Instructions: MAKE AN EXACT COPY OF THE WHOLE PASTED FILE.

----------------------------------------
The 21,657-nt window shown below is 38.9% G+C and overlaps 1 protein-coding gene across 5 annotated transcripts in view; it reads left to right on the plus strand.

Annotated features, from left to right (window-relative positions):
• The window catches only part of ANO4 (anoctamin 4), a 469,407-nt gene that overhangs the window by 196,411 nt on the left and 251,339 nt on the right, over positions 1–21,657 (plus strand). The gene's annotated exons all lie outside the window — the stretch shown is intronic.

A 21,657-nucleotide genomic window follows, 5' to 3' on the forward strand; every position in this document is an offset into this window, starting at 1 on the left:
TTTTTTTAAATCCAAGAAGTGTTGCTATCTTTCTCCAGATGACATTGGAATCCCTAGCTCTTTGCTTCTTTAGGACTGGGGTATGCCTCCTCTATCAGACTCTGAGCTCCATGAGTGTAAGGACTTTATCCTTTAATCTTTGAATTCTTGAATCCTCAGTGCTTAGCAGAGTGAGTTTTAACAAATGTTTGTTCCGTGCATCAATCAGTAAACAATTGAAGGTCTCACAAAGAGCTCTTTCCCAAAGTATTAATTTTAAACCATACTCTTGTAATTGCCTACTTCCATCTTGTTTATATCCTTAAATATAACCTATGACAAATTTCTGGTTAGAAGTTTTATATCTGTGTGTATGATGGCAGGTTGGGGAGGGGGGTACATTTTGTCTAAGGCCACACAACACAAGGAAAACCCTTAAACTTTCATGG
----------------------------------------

The 21,657-nt window shown below is 38.9% G+C and overlaps 1 protein-coding gene across 5 annotated transcripts in view; it reads left to right on the plus strand.

Annotated features, from left to right (window-relative positions):
• The window catches only part of ANO4 (anoctamin 4), a 469,407-nt gene that overhangs the window by 196,411 nt on the left and 251,339 nt on the right, over positions 1–21,657 (plus strand). The gene's annotated exons all lie outside the window — the stretch shown is intronic.

A 21,657-nucleotide genomic window follows, 5' to 3' on the forward strand; every position in this document is an offset into this window, starting at 1 on the left:
TTTTTTTAAATCCAAGAAGTGTTGCTATCTTTCTCCAGATGACATTGGAATCCCTAGCTCTTTGCTTCTTTAGGACTGGGGTATGCCTCCTCTATCAGACTCTGAGCTCCATGAGTGTAAGGACTTTATCCTTTAATCTTTGAATTCTTGAATCCTCAGTGCTTAGCAGAGTGAGTTTTAACAAATGTTTGTTCCGTGCATCAATCAGTAAACAATTGAAGGTCTCACAAAGAGCTCTTTCCCAAAGTATTAATTTTAAACCATACTCTTGTAATTGCCTACTTCCATCTTGTTTATATCCTTAAATATAACCTATGACAAATTTCTGGTTAGAAGTTTTATATCTGTGTGTATGATGGCAGGTTGGGGAGGGGGGTACATTTTGTCTAAGGCCACACAACACAAGGAAAACCCTTAAACTTTCATGG